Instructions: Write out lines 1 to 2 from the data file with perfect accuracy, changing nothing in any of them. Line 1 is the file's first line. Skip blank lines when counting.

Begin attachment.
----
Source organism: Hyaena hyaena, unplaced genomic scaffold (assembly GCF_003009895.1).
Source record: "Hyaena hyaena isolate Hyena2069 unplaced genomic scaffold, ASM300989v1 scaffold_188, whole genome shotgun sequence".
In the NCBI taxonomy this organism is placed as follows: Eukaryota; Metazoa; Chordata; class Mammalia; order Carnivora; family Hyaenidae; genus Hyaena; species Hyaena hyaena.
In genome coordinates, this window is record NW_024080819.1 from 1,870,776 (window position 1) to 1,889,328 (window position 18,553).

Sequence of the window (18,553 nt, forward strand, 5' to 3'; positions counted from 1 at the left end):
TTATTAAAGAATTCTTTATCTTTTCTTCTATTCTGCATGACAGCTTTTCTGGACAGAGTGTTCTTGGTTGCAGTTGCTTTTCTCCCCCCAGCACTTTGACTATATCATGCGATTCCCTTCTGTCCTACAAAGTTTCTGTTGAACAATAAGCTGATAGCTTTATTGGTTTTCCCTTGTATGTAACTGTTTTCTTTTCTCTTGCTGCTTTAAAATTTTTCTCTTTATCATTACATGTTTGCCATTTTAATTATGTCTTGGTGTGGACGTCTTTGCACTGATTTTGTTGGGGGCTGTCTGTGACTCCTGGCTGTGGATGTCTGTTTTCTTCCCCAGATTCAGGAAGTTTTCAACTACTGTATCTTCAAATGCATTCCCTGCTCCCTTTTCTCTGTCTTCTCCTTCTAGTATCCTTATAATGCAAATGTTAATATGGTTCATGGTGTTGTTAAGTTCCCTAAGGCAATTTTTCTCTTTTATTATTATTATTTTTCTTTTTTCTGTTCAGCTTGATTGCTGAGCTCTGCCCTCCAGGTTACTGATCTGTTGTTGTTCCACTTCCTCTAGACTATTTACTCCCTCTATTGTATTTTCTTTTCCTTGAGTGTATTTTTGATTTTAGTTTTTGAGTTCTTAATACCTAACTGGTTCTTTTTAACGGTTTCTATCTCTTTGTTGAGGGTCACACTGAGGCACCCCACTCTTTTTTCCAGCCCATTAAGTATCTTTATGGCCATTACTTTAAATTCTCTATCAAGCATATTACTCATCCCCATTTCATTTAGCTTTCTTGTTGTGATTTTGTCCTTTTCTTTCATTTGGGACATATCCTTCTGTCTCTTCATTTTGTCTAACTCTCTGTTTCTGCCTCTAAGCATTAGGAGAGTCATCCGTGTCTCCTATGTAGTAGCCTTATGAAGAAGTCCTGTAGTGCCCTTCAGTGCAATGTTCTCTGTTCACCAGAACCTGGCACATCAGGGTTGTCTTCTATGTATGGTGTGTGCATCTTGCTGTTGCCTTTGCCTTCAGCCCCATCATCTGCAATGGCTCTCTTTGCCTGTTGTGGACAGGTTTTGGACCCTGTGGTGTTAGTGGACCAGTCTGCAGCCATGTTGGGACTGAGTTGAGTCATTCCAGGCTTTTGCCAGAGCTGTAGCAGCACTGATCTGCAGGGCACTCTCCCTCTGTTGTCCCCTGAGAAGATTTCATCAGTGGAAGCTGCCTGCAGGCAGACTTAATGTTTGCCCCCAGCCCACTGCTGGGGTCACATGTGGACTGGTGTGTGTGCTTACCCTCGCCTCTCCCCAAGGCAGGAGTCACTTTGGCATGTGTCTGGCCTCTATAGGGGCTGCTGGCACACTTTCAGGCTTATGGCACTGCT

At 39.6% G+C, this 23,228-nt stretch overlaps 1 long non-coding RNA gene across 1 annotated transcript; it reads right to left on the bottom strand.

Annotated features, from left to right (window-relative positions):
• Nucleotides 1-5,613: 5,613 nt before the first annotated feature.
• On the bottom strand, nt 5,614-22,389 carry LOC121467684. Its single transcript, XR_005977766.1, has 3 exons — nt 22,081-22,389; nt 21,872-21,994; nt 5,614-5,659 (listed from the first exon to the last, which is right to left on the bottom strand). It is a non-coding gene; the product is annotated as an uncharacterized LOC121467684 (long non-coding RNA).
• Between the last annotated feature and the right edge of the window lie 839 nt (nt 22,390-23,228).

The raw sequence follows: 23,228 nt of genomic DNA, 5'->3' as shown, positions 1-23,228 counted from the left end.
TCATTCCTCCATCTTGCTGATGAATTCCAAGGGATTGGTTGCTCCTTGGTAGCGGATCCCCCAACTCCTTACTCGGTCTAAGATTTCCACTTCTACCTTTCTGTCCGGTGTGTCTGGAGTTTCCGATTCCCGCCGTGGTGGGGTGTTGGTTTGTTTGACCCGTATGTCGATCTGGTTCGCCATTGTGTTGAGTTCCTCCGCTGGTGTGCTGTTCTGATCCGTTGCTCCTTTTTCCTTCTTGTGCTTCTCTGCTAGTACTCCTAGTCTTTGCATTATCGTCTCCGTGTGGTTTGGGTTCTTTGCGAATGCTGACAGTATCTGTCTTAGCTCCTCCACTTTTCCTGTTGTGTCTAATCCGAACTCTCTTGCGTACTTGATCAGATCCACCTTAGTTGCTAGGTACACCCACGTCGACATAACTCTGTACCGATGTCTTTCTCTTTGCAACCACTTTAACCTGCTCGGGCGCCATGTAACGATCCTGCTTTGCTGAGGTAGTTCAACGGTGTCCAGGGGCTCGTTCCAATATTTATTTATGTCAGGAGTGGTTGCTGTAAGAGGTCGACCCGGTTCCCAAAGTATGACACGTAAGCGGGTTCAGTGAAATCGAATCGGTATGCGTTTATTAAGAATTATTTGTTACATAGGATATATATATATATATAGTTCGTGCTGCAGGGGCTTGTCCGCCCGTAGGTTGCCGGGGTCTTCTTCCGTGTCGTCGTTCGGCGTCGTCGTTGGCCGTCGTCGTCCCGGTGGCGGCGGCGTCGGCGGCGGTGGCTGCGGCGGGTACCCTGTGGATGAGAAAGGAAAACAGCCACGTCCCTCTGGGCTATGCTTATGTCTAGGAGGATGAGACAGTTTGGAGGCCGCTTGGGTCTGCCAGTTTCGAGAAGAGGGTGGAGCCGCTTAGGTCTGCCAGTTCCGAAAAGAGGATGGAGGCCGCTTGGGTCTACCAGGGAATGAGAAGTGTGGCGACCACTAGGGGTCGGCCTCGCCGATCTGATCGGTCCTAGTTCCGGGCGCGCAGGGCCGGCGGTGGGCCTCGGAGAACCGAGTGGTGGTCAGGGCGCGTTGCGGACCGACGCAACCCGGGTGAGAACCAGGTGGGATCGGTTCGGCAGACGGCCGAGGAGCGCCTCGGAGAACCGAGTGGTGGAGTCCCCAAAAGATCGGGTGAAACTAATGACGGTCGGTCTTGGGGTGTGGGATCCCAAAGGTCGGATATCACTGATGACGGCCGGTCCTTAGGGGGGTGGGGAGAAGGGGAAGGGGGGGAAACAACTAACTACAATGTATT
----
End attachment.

Source organism: Hyaena hyaena, unplaced genomic scaffold (assembly GCF_003009895.1).
Source record: "Hyaena hyaena isolate Hyena2069 unplaced genomic scaffold, ASM300989v1 scaffold_188, whole genome shotgun sequence".